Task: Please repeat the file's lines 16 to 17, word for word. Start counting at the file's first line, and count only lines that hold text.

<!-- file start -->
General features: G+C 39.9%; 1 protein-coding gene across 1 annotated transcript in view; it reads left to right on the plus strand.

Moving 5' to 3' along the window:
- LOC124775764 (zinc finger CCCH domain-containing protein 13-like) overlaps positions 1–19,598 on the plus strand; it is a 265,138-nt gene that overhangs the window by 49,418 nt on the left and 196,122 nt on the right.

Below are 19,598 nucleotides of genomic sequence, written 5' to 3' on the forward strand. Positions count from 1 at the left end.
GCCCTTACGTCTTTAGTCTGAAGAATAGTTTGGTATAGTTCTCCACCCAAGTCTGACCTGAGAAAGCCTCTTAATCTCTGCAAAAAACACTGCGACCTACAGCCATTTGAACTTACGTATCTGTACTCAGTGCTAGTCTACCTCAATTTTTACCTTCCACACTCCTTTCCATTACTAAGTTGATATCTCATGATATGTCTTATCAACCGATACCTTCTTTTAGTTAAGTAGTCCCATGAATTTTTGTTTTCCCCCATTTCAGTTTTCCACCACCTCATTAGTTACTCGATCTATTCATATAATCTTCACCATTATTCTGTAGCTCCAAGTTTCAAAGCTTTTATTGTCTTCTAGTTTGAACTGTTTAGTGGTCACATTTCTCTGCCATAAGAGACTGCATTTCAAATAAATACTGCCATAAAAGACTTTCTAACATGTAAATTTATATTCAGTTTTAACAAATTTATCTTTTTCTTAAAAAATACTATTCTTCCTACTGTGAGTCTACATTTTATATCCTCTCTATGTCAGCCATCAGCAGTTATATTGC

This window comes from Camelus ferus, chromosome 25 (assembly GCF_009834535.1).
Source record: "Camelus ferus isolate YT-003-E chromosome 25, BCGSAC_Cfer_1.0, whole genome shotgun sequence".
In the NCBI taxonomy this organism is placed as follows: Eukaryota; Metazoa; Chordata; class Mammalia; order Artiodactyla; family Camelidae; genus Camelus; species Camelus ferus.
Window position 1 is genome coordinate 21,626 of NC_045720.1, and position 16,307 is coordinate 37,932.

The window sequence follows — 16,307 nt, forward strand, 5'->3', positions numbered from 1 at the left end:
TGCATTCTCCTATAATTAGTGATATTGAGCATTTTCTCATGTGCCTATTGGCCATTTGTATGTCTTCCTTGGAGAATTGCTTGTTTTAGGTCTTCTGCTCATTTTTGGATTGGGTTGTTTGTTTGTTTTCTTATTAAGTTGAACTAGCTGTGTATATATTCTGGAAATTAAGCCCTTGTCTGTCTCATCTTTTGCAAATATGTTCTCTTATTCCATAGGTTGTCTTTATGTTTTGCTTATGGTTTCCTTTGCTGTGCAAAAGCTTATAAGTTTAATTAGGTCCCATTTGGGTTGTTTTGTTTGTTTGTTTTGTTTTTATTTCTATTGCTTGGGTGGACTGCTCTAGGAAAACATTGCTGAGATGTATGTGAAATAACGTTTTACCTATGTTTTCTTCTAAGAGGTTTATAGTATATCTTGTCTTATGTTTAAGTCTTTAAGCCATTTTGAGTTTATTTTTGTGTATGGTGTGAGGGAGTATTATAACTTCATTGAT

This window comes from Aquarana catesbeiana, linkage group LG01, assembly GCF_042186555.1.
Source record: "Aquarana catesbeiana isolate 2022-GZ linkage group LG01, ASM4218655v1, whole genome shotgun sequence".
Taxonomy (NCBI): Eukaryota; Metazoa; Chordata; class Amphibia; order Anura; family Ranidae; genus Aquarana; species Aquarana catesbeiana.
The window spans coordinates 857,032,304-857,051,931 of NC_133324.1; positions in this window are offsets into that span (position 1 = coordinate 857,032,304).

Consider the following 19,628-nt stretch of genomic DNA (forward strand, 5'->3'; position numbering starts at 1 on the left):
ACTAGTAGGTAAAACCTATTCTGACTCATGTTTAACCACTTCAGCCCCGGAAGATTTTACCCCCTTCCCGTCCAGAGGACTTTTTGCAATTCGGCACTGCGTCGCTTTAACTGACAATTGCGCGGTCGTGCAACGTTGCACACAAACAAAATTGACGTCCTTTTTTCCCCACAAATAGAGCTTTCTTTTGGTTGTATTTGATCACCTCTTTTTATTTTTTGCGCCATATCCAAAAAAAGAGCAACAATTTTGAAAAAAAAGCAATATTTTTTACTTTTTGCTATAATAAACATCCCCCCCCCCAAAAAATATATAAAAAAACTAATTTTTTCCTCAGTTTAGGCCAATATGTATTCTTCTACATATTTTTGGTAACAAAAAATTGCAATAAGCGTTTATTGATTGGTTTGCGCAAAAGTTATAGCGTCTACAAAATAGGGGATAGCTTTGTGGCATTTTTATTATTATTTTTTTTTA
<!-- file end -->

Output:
Consider the following 19,628-nt stretch of genomic DNA (forward strand, 5'->3'; position numbering starts at 1 on the left):
ACTAGTAGGTAAAACCTATTCTGACTCATGTTTAACCACTTCAGCCCCGGAAGATTTTACCCCCTTCCCGTCCAGAGGACTTTTTGCAATTCGGCACTGCGTCGCTTTAACTGACAATTGCGCGGTCGTGCAACGTTGCACACAAACAAAATTGACGTCCTTTTTTCCCCACAAATAGAGCTTTCTTTTGGTTGTATTTGATCACCTCTTTTTATTTTTTGCGCCATATCCAAAAAAAGAGCAACAATTTTGAAAAAAAAGCAATATTTTTTACTTTTTGCTATAATAAACATCCCCCCCCCCAAAAAATATATAAAAAAACTAATTTTTTCCTCAGTTTAGGCCAATATGTATTCTTCTACATATTTTTGGTAACAAAAAATTGCAATAAGCGTTTATTGATTGGTTTGCGCAAAAGTTATAGCGTCTACAAAATAGGGGATAGCTTTGTGGCATTTTTATTATTATTTTTTTTTA